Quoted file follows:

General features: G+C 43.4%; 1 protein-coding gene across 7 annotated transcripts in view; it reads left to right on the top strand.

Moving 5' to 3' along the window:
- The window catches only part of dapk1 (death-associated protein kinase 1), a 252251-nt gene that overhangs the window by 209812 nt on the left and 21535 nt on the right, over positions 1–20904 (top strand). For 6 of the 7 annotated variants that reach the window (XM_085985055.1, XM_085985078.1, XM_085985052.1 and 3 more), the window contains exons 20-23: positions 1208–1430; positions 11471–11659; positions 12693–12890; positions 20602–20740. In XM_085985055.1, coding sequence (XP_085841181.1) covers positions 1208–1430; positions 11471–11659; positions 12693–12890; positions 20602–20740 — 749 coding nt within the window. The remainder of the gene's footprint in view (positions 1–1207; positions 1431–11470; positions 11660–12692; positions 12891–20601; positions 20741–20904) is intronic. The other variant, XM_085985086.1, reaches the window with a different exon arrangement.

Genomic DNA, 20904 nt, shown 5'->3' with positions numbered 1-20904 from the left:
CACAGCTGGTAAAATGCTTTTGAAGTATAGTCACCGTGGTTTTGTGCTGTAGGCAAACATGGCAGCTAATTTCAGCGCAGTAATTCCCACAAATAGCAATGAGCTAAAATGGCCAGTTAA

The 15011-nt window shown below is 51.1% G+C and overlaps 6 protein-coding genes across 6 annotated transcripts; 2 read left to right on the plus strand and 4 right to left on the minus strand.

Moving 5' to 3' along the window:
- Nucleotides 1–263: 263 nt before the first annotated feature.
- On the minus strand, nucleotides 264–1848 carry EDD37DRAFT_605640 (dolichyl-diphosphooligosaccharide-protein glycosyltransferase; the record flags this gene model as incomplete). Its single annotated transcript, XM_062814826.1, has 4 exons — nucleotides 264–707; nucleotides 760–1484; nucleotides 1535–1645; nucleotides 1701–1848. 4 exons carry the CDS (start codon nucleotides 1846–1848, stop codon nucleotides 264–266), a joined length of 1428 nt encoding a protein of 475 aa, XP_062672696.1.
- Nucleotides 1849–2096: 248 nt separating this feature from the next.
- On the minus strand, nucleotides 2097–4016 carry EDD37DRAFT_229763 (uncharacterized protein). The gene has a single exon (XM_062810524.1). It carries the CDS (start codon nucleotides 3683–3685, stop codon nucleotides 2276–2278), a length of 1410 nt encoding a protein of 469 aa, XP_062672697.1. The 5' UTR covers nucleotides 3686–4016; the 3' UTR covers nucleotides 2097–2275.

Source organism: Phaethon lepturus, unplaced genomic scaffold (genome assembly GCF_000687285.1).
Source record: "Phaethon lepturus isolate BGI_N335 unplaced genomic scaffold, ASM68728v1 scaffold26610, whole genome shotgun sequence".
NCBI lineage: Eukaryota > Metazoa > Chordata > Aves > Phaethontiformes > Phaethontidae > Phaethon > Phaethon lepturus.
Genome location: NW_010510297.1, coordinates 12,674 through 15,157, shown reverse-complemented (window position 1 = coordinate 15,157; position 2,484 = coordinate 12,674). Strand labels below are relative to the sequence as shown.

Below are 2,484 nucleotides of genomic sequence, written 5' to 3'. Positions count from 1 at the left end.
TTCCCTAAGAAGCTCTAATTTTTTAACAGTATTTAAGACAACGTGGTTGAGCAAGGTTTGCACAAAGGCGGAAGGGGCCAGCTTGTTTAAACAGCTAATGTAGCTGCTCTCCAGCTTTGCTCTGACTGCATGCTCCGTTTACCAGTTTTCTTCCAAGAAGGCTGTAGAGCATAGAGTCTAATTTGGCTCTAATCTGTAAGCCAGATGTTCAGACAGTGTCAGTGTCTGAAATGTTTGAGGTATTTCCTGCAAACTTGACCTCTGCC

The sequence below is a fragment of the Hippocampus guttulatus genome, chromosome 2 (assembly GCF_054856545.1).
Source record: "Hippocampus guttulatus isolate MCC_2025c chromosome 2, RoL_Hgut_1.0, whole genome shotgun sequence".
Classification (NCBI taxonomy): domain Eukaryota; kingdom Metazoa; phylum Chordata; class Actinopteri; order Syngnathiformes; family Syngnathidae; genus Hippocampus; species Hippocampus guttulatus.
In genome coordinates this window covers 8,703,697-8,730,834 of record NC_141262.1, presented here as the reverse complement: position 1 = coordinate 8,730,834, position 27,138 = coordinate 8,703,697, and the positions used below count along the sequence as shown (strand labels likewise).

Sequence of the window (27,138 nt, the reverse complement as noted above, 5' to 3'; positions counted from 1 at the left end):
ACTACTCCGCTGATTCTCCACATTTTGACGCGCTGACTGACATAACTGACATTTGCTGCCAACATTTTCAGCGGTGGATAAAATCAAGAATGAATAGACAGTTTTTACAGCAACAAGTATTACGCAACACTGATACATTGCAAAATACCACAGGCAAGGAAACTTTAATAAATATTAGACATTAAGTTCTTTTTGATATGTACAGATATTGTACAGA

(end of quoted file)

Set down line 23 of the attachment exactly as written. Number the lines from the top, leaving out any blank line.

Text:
ACTACTCCGCTGATTCTCCACATTTTGACGCGCTGACTGACATAACTGACATTTGCTGCCAACATTTTCAGCGGTGGATAAAATCAAGAATGAATAGACAGTTTTTACAGCAACAAGTATTACGCAACACTGATACATTGCAAAATACCACAGGCAAGGAAACTTTAATAAATATTAGACATTAAGTTCTTTTTGATATGTACAGATATTGTACAGA